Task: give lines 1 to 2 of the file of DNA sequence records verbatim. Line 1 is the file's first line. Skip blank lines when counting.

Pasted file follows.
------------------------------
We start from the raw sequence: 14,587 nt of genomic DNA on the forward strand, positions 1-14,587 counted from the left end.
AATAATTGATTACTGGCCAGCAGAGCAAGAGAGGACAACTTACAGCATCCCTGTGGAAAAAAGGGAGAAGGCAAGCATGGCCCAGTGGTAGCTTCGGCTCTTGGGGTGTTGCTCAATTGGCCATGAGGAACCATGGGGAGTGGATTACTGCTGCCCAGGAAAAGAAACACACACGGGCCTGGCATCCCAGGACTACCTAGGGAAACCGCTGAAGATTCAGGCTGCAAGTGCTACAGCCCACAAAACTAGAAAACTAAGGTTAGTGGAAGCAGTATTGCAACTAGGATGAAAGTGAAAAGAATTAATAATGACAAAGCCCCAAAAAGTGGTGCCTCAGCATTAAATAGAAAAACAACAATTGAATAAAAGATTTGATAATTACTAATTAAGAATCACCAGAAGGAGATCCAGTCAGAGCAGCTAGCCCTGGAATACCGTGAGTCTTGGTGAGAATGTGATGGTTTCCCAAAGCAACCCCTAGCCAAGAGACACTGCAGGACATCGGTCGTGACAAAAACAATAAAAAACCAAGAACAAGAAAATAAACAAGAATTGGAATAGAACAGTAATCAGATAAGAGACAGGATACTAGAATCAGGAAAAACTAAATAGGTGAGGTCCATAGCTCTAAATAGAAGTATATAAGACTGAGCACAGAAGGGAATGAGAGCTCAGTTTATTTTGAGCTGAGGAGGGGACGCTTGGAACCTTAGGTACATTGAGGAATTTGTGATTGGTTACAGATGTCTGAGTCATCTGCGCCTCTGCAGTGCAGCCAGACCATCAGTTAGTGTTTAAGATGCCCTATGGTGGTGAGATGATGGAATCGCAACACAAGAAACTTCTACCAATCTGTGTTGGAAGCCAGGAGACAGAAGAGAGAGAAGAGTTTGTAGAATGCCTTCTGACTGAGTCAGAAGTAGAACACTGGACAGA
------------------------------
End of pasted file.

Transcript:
We start from the raw sequence: 14,587 nt of genomic DNA on the forward strand, positions 1-14,587 counted from the left end.
AATAATTGATTACTGGCCAGCAGAGCAAGAGAGGACAACTTACAGCATCCCTGTGGAAAAAAGGGAGAAGGCAAGCATGGCCCAGTGGTAGCTTCGGCTCTTGGGGTGTTGCTCAATTGGCCATGAGGAACCATGGGGAGTGGATTACTGCTGCCCAGGAAAAGAAACACACACGGGCCTGGCATCCCAGGACTACCTAGGGAAACCGCTGAAGATTCAGGCTGCAAGTGCTACAGCCCACAAAACTAGAAAACTAAGGTTAGTGGAAGCAGTATTGCAACTAGGATGAAAGTGAAAAGAATTAATAATGACAAAGCCCCAAAAAGTGGTGCCTCAGCATTAAATAGAAAAACAACAATTGAATAAAAGATTTGATAATTACTAATTAAGAATCACCAGAAGGAGATCCAGTCAGAGCAGCTAGCCCTGGAATACCGTGAGTCTTGGTGAGAATGTGATGGTTTCCCAAAGCAACCCCTAGCCAAGAGACACTGCAGGACATCGGTCGTGACAAAAACAATAAAAAACCAAGAACAAGAAAATAAACAAGAATTGGAATAGAACAGTAATCAGATAAGAGACAGGATACTAGAATCAGGAAAAACTAAATAGGTGAGGTCCATAGCTCTAAATAGAAGTATATAAGACTGAGCACAGAAGGGAATGAGAGCTCAGTTTATTTTGAGCTGAGGAGGGGACGCTTGGAACCTTAGGTACATTGAGGAATTTGTGATTGGTTACAGATGTCTGAGTCATCTGCGCCTCTGCAGTGCAGCCAGACCATCAGTTAGTGTTTAAGATGCCCTATGGTGGTGAGATGATGGAATCGCAACACAAGAAACTTCTACCAATCTGTGTTGGAAGCCAGGAGACAGAAGAGAGAGAAGAGTTTGTAGAATGCCTTCTGACTGAGTCAGAAGTAGAACACTGGACAGA